Supplement Feature - April 2019
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Choose Your Own Adventure

Assess Needs, Get Input to Select the Right Play Equipment

By Deborah L. Vence

Many factors should drive the decision for selecting equipment, such as budget, age-appropriateness, accessibility and route of travel, existing grades, sun exposure, aesthetics, themes, truck access for installation crews and available access to power and water, said Tim Nolan, president of a playground equipment supplier in Phoenix, Ariz.

When selecting play equipment, "you should always allow for age separation and some level of access," Nolan said.

"After accounting for that, the two most important factors are balance of play and rotation of play for an overall safe, fun, challenging and memorable playground," he said. "A balance between dynamic climbers and slides properly positioned to allow for a safe rotation of play that encourages safe flow patterns will result in an exciting playground. Keeping the users engaged, moving and stimulated is the main ingredient that differentiates between a static playground and a dynamic playground."

Another suggestion by John A. Amici, president of a company in Havre de Grace, Md., that specializes in commercial playground equipment, safety surfacing, site amenities, aquatic play features and more, is to choose a suitable location for your new playground.

"Once you have the area set, then you can begin to consider play equipment. The right equipment will be fun, age-appropriate and compliant with all applicable guidelines," Amici said.

"To make your playground fun, be sure to include a variety of components that offer a 'graduation of challenges' for the user," he added. "This will keep them coming back. Know who will be using the equipment and design it for that age group. Know who you are working with and be sure that your playground design meets all CPSC guidelines and AS™ standards for public playground safety. Your design should be clearly marked as compliant."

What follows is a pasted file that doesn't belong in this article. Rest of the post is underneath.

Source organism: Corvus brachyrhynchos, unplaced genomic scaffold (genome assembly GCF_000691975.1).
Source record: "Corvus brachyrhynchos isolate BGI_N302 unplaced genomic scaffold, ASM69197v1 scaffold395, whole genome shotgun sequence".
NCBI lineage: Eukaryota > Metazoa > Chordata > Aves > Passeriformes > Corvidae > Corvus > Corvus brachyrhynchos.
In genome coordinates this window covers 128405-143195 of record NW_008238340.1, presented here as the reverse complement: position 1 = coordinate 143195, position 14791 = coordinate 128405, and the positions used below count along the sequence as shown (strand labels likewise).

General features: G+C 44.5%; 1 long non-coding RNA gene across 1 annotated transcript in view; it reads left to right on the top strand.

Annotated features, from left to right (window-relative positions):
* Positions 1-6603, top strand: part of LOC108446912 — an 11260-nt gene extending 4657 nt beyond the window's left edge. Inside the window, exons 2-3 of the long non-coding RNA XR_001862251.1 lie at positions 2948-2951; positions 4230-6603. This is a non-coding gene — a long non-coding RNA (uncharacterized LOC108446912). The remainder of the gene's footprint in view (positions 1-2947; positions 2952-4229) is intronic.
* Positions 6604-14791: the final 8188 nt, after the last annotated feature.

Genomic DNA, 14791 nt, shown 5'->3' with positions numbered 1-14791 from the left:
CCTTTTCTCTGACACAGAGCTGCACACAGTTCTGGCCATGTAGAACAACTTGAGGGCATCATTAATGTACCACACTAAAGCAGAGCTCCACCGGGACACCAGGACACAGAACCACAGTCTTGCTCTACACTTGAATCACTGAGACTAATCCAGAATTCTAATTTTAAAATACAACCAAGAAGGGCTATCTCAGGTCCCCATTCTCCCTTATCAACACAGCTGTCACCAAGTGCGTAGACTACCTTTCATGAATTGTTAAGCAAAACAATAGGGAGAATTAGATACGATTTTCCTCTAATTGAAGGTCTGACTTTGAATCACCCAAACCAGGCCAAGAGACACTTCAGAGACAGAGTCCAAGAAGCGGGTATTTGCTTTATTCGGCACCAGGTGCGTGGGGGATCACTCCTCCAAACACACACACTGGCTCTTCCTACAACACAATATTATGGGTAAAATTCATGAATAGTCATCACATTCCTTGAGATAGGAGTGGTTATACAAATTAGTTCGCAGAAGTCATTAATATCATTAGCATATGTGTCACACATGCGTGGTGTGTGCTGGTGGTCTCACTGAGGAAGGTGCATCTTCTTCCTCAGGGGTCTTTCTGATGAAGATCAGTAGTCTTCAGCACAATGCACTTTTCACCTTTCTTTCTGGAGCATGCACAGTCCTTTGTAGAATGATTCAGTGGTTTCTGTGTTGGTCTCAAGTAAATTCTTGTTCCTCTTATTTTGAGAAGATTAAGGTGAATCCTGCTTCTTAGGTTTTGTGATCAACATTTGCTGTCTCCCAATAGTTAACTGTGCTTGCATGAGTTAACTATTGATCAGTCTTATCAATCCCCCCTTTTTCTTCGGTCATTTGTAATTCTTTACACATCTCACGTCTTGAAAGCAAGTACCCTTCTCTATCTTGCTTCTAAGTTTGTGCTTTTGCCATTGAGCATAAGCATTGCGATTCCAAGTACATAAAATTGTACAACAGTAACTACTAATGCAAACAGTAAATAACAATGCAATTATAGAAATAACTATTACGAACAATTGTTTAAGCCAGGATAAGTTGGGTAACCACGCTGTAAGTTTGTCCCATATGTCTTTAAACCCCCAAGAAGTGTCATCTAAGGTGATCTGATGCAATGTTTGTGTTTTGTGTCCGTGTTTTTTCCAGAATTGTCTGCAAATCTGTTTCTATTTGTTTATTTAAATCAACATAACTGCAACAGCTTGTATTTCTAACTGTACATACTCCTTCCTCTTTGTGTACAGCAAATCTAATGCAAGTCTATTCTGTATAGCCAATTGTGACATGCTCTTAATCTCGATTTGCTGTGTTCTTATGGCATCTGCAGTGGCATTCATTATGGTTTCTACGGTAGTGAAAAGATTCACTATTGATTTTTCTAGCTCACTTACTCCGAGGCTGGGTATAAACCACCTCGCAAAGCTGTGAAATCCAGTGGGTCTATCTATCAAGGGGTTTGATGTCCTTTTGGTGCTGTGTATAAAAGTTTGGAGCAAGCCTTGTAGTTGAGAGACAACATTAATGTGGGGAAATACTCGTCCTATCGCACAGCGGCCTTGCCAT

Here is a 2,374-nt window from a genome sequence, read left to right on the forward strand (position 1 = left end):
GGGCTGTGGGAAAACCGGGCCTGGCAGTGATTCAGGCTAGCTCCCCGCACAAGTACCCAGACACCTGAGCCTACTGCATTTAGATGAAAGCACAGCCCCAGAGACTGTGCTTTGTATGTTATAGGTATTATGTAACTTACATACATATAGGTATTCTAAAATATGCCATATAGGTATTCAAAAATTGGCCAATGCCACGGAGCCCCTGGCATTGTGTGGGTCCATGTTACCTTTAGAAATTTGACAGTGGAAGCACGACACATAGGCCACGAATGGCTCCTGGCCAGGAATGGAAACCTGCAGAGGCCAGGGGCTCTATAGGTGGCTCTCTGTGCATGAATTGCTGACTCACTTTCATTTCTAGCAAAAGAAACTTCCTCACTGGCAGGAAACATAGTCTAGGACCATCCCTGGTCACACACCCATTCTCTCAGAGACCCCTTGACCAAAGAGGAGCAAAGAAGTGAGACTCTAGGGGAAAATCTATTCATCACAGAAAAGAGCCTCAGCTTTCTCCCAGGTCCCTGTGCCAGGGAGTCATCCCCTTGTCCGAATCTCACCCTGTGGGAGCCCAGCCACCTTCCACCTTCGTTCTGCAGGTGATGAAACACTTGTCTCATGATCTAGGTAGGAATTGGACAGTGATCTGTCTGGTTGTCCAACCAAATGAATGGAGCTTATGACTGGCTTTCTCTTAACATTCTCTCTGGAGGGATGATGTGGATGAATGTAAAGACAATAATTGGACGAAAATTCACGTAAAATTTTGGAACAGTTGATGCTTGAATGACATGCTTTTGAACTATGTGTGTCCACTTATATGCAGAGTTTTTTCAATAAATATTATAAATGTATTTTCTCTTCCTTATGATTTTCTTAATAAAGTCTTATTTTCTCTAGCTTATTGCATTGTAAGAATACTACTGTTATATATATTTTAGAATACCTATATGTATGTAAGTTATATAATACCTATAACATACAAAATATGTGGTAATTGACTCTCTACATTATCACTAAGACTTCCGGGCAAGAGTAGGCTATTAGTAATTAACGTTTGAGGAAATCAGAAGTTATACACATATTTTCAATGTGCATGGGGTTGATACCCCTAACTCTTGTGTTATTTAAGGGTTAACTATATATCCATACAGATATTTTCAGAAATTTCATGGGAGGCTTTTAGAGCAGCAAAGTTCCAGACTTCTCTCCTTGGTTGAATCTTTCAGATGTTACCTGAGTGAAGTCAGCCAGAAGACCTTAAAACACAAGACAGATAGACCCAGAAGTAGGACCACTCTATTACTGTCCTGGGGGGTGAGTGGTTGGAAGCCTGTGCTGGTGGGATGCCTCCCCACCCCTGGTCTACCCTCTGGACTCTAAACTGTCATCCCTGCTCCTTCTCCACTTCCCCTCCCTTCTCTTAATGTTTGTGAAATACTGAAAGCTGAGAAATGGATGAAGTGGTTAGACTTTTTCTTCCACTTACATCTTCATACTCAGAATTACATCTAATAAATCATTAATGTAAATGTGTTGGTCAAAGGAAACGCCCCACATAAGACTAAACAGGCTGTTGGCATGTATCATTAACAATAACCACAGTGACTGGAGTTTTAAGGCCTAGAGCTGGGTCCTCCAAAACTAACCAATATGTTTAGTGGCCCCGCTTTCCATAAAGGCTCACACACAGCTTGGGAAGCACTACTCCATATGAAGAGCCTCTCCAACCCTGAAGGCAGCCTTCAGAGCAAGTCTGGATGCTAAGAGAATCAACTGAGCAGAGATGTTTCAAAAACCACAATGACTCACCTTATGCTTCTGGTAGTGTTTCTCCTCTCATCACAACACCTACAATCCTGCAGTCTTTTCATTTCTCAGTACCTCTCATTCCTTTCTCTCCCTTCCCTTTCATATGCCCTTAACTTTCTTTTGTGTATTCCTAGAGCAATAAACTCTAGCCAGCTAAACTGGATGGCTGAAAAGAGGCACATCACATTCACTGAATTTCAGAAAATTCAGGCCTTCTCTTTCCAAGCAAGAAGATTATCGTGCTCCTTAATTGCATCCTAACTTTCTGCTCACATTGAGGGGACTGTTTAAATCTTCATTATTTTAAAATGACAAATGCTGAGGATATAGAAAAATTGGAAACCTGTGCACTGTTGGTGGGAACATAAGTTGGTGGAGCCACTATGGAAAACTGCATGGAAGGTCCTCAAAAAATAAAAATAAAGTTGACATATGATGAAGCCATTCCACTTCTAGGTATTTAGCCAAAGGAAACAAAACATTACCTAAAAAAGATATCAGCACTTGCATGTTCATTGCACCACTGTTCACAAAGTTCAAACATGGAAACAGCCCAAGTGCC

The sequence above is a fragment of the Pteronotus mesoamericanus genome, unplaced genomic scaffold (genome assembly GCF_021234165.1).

Kit Steven, president of a play equipment design, distribution and specialty contracting firm in Oakland Calif., noted the following in selecting playground equipment:

  • "The fundamental elements are age-appropriateness, available space and budget."
  • "There is always the desire to incorporate the newest components available."
  • "Play value is always a consideration, along with pushing the challenge level—integrating activities to help them stretch their abilities."
  • "Include the seven elements of play where possible." These include: sliding, spinning, balancing, climbing, swinging, brachiating, and sensory.
  • "Think how the children will attack the playground—as we design, run in their shoes, so to speak, to discover how their eyes will draw them from one device to the next. This ensures a well-designed playground that flows, and that will be well-utilized."

Budget also drives the theme of playground equipment.

"The specifics of actual components and apparatus integrated in the design will result from an assessment of age group, number of kids in the play area at a time and asking questions of the customer to determine their feeling about moving pieces of equipment and certain types of slides and climbers," said Bob Ahrens, president of a commercial-grade park and playground equipment consulting and design firm in San Antonio.